Chinese, Russian arms 'fuel Darfur abuse'

2012-02-09 09:17
Khartoum - Chinese-made bullets and aircraft bought from Russia are used to commit rights violations in Sudan's Darfur under an ineffective UN arms embargo, Amnesty International said on Thursday.

The London-based rights watchdog aired similar concerns five years ago but its latest report comes after "a new wave of fighting" between opposition groups and government forces over the past year.

"This has included targeted and ethnically motivated attacks on civilian settlements, and indiscriminate and disproportionate aerial bombings that have contributed to the displacement of an estimated 70 000 people from their homes and villages," Amnesty said.

It said China and Russia continue to supply weapons and munitions to Sudan despite "compelling evidence" they will be used against civilians in Darfur, the western region where rebel groups rose up against Khartoum's Arab-dominated government in 2003.

The exports also include attack jets, air-to-ground rockets and armoured vehicles, Amnesty said.

"China and Russia are selling arms to the government of Sudan in the full knowledge that many of them are likely to end up being used to commit human rights violations in Darfur," said Brian Wood, an expert on military and policing for Amnesty.

As an example, the group cited a December 1 incident in which the paramilitary Central Reserve Police carried out a "looting raid" in which one man was shot dead and six people were wounded in the Zam Zam camp for people displaced by the Darfur conflict.

Airborne attacks

Witnesses told Amnesty they found bullet cartridges marked with Chinese codes indicating their transfer to Darfur after the arms embargo began in 2004.

Amnesty said fighting in Darfur has been accompanied by a repeated pattern of airborne attacks on civilian and military targets using Sukhoi-25 jets, Mi-24 gunships and Antonov transport planes used as "rudimentary but effective bombers".

Sudan received 36 new Mi-24 helicopters from Russia between 2007 and 2009, a number which "undoubtedly" compensates for those lost during Darfur operations last year, Amnesty said.

"Their continual replacement by the Russian Federation makes it possible for such attacks to continue," despite a UN prohibition on airstrikes, it said.

Attacks on civilian settlements and property by armed opposition groups in Darfur have also persisted, in violation of international law, the group added. But it could not verify the origin of the rebels' military equipment - much of which the rebels claimed to have captured from government forces.

Next week the UN Security Council, which China and Russia are veto-wielding members of, will again consider the Sudan sanctions, and governments will resume talks on a future arms trade treaty, Amnesty said.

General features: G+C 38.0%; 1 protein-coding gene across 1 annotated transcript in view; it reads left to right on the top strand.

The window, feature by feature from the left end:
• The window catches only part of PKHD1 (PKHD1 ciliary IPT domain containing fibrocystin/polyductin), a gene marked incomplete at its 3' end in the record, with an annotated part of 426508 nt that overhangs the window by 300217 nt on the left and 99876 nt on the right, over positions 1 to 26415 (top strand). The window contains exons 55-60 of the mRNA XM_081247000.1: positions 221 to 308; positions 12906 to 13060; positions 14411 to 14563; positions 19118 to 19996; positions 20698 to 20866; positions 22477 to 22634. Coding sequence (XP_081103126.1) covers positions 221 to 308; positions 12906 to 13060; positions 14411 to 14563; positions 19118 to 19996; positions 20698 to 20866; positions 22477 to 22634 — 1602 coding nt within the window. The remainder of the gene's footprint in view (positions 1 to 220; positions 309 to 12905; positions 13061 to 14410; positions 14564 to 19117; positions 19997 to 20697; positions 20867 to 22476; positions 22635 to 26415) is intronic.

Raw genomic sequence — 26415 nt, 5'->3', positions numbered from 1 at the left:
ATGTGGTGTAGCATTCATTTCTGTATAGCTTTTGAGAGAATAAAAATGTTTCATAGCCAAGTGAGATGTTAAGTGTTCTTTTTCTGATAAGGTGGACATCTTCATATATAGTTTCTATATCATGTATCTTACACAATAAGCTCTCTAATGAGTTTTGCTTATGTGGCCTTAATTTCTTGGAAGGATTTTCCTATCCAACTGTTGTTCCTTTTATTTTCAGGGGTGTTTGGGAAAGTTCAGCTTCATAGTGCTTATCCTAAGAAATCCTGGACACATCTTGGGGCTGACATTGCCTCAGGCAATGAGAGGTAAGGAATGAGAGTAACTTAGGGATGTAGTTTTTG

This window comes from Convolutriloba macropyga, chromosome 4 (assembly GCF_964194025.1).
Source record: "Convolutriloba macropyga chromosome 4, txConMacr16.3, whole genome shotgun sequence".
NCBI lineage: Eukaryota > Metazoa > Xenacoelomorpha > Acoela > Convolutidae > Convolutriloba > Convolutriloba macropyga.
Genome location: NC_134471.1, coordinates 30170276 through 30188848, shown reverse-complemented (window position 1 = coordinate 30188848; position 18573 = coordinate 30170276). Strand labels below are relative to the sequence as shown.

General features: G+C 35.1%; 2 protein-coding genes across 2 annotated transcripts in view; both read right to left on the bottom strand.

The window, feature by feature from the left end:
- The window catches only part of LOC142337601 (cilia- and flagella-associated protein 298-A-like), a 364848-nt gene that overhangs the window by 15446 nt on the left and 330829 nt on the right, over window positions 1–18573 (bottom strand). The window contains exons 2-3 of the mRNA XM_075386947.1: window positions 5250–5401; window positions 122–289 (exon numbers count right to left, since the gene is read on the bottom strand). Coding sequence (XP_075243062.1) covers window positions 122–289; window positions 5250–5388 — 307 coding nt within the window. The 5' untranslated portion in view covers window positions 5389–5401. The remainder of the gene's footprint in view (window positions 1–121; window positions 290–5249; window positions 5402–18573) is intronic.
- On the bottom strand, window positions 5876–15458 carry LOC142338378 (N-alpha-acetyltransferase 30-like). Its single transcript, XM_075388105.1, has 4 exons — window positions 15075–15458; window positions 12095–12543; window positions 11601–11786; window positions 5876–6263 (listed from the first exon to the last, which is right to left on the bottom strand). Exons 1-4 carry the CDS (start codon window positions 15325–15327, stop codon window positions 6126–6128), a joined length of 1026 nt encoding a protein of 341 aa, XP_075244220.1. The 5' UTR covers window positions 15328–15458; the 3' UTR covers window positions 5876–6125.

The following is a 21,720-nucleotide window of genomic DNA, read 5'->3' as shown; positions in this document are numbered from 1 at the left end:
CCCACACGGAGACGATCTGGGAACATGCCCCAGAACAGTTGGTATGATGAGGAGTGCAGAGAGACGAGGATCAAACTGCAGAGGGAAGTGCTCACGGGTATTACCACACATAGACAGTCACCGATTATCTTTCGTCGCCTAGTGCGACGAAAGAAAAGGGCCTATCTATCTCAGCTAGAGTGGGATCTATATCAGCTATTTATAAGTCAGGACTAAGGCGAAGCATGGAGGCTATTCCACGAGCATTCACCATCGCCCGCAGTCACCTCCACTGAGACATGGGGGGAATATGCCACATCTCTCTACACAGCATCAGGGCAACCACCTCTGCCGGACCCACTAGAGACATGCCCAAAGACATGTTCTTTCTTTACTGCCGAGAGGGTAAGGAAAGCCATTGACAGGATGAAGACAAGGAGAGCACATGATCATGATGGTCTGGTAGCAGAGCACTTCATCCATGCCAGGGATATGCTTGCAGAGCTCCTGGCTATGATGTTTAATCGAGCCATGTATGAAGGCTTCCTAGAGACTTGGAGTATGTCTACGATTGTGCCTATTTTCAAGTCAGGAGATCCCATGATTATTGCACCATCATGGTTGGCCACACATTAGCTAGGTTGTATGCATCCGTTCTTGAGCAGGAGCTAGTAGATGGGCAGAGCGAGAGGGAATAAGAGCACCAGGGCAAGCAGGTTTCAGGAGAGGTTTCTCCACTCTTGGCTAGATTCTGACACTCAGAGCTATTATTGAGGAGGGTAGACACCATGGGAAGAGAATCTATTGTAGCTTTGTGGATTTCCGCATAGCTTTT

"The Darfur conflict is sustained by the constant flow of weapons from abroad. To help prevent further serious violations of human rights, all international arms transfers to Sudan should be immediately suspended and the UN arms embargo extended to the whole country," Wood said.

Substantial risk


The Darfur case highlights the need for an effective arms trade treaty that would compel governments to stop weapons transfers where there is a substantial risk they would be involved in serious rights violations or war crimes, Amnesty added.

Sudan's President Omar al-Bashir is wanted by the Hague-based International Criminal Court for crimes against humanity, war crimes and genocide allegedly committed in Darfur.

Khartoum's ministry of foreign affairs had no comment on the Amnesty report.

The Russian embassy could not immediately respond to a request for comment, and a spokesperson for Beijing's mission could not be reached.

The UN estimates at least 300 000 people died as a result of the conflict in Darfur, with about 300 killed in clashes last year.

Sudan puts the overall death toll at 10 000.

Read more on:    un  |  amnesty international  |  omar al-bashir  |  china  |  sudan  |  east africa

Join the conversation!

24.com encourages commentary submitted via MyNews24. Contributions of 200 words or more will be considered for publication.

We reserve editorial discretion to decide what will be published.
Read our comments policy for guidelines on contributions.
NEXT ON NEWS24X

24.com publishes all comments posted on articles provided that they adhere to our Comments Policy. Should you wish to report a comment for editorial review, please do so by clicking the 'Report Comment' button to the right of each comment.

Comment on this story
0 comments
Comments have been closed for this article.

Inside News24

 
/News

Book flights

Compare, Book, Fly

Traffic Alerts
There are new stories on the homepage. Click here to see them.
 
English
Afrikaans
isiZulu

Hello 

Create Profile

Creating your profile will enable you to submit photos and stories to get published on News24.


Please provide a username for your profile page:

This username must be unique, cannot be edited and will be used in the URL to your profile page across the entire 24.com network.

Settings

Location Settings

News24 allows you to edit the display of certain components based on a location. If you wish to personalise the page based on your preferences, please select a location for each component and click "Submit" in order for the changes to take affect.




Facebook Sign-In

Hi News addict,

Join the News24 Community to be involved in breaking the news.

Log in with Facebook to comment and personalise news, weather and listings.